Just like our first night out from Miami, Matt was in the cockpit and I was down below when it came. It took me about 2.5 seconds to realize that something seemed wrong, and then about 10 more seconds to put my harness on and race up to the cockpit to see what it was. Once again Matt had the sheet for the headsail in his hands, which he was desperately trying to release slight tension on while trying to roll it in at the same time. Unlike last time though, between the two of us, we were able to gain control of the situation before I was going to spend another week making repairs to our genoa. With daylight on our side this time it wasn’t hard to see how many degrees we needed to fall off to put ourselves downwind and take pressure off the sails. The sheet to the headsail was passed to me, and still having it wrapped around the winch, without the full pressure on it now I was able to ease it little bits at a time while Matt furled it in from the other side of the cockpit.

Phew, crisis averted. But now, just as we were starting to let our guard down about squalls and thunderstorms, we don’t trust that we won’t be hit with one out of nowhere and have gone back to keeping minimal sail up, even in these 8-12 knot winds we’re now getting after the front.

rainbow after storm

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Random Happenings in the Boat Yard

It’s time for random happenings in the boat yard!  Times where there isn’t quite enough on a single subject to fill a full post, but things which are important enough where I don’t want to leave you in the dark completely.  They also come in handy when I forget to take pictures of something that could have been a full post, something I’m sadly becoming very good at.  Kind of funny for a person who used to get scolded for never putting their camera down and just experiencing life instead.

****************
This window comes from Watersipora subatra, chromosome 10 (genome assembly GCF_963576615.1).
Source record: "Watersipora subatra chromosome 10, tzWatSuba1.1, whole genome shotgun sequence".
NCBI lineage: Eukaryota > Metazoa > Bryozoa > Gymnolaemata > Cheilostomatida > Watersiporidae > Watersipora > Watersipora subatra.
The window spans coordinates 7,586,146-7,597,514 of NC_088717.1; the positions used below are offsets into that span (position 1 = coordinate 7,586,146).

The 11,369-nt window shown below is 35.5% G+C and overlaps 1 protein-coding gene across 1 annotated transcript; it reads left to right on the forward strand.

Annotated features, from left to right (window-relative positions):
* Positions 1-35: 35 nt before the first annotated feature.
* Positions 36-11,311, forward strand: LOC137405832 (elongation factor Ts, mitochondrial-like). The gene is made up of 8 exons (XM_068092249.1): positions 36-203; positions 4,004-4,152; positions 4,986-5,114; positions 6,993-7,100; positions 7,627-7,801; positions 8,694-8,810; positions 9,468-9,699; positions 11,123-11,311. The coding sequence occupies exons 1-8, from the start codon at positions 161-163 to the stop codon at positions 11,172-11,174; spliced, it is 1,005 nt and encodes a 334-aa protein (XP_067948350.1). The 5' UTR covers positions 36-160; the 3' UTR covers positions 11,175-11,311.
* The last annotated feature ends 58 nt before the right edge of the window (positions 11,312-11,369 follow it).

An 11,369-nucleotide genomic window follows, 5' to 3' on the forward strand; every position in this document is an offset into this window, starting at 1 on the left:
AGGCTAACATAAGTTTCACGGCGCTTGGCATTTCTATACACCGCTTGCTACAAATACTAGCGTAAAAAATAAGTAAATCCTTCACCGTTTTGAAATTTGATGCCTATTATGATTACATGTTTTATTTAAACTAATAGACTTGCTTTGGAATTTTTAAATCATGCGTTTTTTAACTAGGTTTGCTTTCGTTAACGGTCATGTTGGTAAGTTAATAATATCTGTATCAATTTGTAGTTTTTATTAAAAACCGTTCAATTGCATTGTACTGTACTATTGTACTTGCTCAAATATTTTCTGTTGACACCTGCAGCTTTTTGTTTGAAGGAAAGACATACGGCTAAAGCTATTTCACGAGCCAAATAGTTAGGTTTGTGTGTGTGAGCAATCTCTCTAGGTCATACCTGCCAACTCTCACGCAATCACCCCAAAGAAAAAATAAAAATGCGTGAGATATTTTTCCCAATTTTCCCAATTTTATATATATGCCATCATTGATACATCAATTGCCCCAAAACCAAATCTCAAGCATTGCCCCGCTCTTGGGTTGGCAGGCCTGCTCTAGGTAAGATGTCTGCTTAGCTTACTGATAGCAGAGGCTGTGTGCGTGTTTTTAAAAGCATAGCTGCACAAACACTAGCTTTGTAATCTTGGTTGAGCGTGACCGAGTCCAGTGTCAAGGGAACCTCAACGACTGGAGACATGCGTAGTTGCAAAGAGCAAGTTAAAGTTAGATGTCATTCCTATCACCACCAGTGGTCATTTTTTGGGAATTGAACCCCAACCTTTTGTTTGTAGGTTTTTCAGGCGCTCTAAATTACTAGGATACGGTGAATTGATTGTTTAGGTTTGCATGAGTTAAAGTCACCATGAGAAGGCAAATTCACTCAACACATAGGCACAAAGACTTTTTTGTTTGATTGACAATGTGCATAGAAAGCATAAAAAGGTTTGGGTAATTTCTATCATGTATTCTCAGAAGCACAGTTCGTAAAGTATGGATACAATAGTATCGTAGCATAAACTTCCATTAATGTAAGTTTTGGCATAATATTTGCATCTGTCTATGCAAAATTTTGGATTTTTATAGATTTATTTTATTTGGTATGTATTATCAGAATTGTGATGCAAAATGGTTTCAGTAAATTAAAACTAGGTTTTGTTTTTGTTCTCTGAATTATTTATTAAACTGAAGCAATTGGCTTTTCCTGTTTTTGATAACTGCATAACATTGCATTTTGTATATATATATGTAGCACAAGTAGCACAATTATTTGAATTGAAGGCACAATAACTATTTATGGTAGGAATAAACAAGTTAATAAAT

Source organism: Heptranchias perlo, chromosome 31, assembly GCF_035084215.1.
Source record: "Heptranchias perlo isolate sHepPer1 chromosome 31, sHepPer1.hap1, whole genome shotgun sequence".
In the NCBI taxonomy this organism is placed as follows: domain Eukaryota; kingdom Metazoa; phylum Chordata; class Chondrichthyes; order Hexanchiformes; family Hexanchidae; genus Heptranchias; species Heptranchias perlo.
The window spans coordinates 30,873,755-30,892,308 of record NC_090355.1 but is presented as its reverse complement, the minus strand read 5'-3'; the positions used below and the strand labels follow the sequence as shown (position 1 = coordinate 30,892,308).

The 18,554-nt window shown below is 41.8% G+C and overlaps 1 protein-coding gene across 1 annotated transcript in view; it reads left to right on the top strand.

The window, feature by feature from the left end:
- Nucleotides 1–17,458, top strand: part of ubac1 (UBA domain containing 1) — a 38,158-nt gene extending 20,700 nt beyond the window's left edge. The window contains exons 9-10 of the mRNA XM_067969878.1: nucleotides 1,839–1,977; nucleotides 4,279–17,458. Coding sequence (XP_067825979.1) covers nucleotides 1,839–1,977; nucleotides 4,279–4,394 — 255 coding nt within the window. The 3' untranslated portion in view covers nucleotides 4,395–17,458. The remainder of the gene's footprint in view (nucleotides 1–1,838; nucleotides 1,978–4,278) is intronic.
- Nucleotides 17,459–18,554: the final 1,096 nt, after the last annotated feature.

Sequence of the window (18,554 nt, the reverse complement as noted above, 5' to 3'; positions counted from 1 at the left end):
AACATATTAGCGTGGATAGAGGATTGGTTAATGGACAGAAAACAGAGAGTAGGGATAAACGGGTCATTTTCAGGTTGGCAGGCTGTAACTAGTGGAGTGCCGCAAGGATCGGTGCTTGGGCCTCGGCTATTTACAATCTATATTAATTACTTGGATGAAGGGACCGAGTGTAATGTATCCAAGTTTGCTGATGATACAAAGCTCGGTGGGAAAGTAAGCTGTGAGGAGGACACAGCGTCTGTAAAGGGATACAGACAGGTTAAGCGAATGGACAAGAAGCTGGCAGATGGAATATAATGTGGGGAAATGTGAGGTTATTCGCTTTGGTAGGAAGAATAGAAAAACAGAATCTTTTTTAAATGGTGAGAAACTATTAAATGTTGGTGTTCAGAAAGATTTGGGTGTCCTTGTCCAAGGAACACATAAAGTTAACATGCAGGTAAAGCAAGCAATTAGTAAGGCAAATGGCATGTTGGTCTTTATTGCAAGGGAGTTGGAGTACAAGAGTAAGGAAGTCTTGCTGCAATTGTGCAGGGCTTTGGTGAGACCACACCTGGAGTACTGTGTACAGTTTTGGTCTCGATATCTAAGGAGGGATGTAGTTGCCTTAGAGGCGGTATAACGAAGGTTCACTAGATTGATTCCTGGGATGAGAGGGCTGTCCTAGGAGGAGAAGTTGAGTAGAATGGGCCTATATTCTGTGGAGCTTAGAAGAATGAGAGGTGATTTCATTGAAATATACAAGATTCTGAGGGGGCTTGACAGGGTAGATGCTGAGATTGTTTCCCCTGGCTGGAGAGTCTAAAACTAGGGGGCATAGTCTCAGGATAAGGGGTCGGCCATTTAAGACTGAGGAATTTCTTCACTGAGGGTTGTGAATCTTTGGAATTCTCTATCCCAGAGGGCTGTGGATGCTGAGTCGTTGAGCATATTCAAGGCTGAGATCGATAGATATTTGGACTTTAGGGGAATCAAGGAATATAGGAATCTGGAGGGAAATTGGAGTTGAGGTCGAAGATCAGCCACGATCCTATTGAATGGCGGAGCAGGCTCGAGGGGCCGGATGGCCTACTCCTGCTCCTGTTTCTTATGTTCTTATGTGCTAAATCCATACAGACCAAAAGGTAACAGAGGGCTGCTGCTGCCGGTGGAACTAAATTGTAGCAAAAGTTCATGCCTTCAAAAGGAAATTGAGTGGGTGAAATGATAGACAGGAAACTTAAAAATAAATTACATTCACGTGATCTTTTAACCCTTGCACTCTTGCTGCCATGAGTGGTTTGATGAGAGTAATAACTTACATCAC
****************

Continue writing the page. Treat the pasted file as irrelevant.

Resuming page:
So, here’s a few things that have happened over the past few weeks which you might enjoy a sneak peak at:

  • Work continues, slowly, in the head.

As I get back to my task of painting the cabin top outside, Matt has once more taken to the head.  Normally I wouldn’t trade places in there for anything (remember my sanding woes of a few months ago?), but Matt is the lucky one that gets to do some amazing things in there.  After having put together pieces of sap covered cherry hardwood and plywood to make the cover for our composting toilet and also our cabinet door, he has now made the counter the sink will sit on.

For this we used 1/4″ thick by 2.5″ wide pieces of cherry hardwood that also had sap marks on them, and glued them on top of a 1/2″ piece of marine plywood.  It’s actually come together so nicely that I’m sad 2/3rds of it will be covered by the sink.  When that was done he began trim on all the pieces he’s made in there, routing rounded edges to take the place of the sharp 90 degree angles.  Having received our new toilet seat and lid in the mail, he was also able to cut the hole in the cherry lid, and also the square that will allow us to open a portion of the cherry seat to empty the…contents…of our composting toilet.

(I now realize I should have been using manual focus on these shots since the auto focus wanted to concentrate on the wall instead of the inside) cherry counter top in head cherry cover for composting toilet cherry cover of composting toilet

  • I am already in love with our new maple counter tops.